The Jupiter calculations were reported on by newspapers in Germany, England, the U.S., France, Iran, the Netherlands, Denmark, Italy, the Gulf, Estonia and Turkey, among others. How did you personally experience this broad international outreach?
Overall it was a very nice experience to talk to journalists from different countries. With some I only had email contact. I also got to understand better under what pressure they work and, in the case of freelance journalists, how much effort they have to make to sell their stories to the media. However, many articles, some quite good, appeared without any interaction at all.
Did you come across any particular prejudice or misunderstanding about Babylonian culture when presenting your results? Was there any myth in particular that you tried to dispel?
Of course some of the classical misconceptions about ancient Mesopotamia showed up repeatedly. For example that the Babylonians wrote hieroglyphs on stone with a kind of chisel, that cuneiform is a language, or, a more serious one, that science began with the Greeks.
I am sure that this has been an instructive experience for you. In retrospect, would you have done anything differently?
In hindsight I could have prepared myself a bit better by thinking about how to answer all kinds of elementary questions about ancient Mesopotamia in a concise fashion, and by having a ready story line about the meaning of the tablets.
Is there any one interview or presentation about these results that stands out in your memory?
I had a lengthy interview on Skype video with a journalist of Bloomberg News, but he only used a tiny part of it in order to make some points about US education and Donald Trump’s policies, which he somehow tried to connect to the tablets. The most memorable one was a live interview in the 7’o clock news of BBC World TV, also through Skype video. Since they asked me only hours before it happened, I had no chance to change and had to appear in the physicist’s outfit I was wearing. Fortunately the redaction later assured me that they were very happy with the interview.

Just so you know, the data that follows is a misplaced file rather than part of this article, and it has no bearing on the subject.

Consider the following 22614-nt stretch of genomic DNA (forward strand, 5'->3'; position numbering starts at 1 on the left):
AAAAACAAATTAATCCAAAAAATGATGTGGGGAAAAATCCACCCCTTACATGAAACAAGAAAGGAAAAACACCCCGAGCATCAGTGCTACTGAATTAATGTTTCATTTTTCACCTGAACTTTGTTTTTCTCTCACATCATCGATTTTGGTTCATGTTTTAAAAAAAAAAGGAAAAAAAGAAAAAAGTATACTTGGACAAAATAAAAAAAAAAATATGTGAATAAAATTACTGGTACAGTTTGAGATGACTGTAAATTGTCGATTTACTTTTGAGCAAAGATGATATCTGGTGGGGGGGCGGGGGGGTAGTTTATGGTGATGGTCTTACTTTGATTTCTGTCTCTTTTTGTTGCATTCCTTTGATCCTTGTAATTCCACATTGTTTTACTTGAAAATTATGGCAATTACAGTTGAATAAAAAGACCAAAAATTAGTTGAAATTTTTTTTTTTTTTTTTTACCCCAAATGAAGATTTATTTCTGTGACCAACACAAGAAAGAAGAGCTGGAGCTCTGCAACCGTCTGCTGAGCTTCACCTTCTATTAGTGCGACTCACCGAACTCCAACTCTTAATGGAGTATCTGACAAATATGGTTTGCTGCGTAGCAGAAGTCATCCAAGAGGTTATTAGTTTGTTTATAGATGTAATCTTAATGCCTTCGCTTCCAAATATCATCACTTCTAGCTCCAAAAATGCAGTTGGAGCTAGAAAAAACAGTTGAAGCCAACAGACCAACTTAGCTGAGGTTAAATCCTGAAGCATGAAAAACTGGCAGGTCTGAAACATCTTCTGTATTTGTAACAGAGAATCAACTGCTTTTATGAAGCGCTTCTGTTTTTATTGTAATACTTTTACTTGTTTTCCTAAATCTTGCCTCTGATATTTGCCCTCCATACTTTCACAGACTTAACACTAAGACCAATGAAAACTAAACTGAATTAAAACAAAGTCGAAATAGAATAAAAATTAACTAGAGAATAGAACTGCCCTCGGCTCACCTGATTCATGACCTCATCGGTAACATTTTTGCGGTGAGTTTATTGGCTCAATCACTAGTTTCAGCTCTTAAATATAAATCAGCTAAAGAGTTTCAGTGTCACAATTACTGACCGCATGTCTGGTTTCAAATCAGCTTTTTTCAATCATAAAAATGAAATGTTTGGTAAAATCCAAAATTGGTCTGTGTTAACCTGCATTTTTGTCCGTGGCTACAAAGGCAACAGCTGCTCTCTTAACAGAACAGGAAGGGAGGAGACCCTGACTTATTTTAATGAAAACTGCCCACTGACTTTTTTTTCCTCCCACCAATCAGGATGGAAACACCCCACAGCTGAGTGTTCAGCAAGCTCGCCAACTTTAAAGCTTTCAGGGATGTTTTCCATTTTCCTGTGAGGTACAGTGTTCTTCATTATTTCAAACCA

Do you have any advice for an Assyriological colleague facing such a wave of public interest in the future?
In order to prevent chaos I put each journalist who contacted me in a 30-minute time slot and I write down all the time slots on a piece of paper. This worked very well.
Another thing I want to mention is that many journalists, in particular those working for media devoted to popular science, culture or history, are interested in ancient Mesopotamia – much more so than realised by Assyriologists. We underestimate how eager they are for news about current research on ancient Mesopotamia. This is especially true when new findings reveal something that is either surprisingly recognizable or exotic from a modern point of view. I was repeatedly told that Assyriologists should talk more often to the press. They are not only looking for new findings but also background stories about our field, about the significance of ancient Mesopotamia. In fact the established channels for informing the press about our findings are rarely exploited by Assyriologists.
The easiest way to raise the interest of journalists is to upload a press release to one’s university website when a new finding is about to be published. Most universities have press officials who will assist in formulating a press release and uploading it. These releases are actually read by science journalists.
Image courtesy of Mathieu Ossendrijver.
I was repeatedly told that Assyriologists should talk more often to the press. They are not only looking for new findings but also background stories about our field, about the significance of ancient Mesopotamia.